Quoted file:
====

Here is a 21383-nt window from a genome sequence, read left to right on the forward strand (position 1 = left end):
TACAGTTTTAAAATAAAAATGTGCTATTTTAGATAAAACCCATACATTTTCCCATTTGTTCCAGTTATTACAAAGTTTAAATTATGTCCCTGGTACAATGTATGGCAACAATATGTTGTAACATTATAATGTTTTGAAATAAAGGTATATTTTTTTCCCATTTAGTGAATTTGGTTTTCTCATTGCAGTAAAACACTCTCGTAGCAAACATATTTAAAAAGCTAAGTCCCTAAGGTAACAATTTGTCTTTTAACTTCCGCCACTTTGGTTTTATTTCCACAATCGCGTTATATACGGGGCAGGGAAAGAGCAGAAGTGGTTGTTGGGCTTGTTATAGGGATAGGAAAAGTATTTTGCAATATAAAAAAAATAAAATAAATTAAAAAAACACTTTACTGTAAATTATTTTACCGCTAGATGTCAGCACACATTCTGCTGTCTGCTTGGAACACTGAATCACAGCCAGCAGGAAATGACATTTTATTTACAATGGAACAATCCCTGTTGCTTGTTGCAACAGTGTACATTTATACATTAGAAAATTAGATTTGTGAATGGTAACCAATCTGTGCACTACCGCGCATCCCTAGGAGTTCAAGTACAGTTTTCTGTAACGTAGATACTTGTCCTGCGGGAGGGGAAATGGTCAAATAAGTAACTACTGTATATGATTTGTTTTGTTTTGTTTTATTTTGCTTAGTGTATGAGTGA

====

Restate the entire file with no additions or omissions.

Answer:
Here is a 21383-nt window from a genome sequence, read left to right on the forward strand (position 1 = left end):
TACAGTTTTAAAATAAAAATGTGCTATTTTAGATAAAACCCATACATTTTCCCATTTGTTCCAGTTATTACAAAGTTTAAATTATGTCCCTGGTACAATGTATGGCAACAATATGTTGTAACATTATAATGTTTTGAAATAAAGGTATATTTTTTTCCCATTTAGTGAATTTGGTTTTCTCATTGCAGTAAAACACTCTCGTAGCAAACATATTTAAAAAGCTAAGTCCCTAAGGTAACAATTTGTCTTTTAACTTCCGCCACTTTGGTTTTATTTCCACAATCGCGTTATATACGGGGCAGGGAAAGAGCAGAAGTGGTTGTTGGGCTTGTTATAGGGATAGGAAAAGTATTTTGCAATATAAAAAAAATAAAATAAATTAAAAAAACACTTTACTGTAAATTATTTTACCGCTAGATGTCAGCACACATTCTGCTGTCTGCTTGGAACACTGAATCACAGCCAGCAGGAAATGACATTTTATTTACAATGGAACAATCCCTGTTGCTTGTTGCAACAGTGTACATTTATACATTAGAAAATTAGATTTGTGAATGGTAACCAATCTGTGCACTACCGCGCATCCCTAGGAGTTCAAGTACAGTTTTCTGTAACGTAGATACTTGTCCTGCGGGAGGGGAAATGGTCAAATAAGTAACTACTGTATATGATTTGTTTTGTTTTGTTTTATTTTGCTTAGTGTATGAGTGA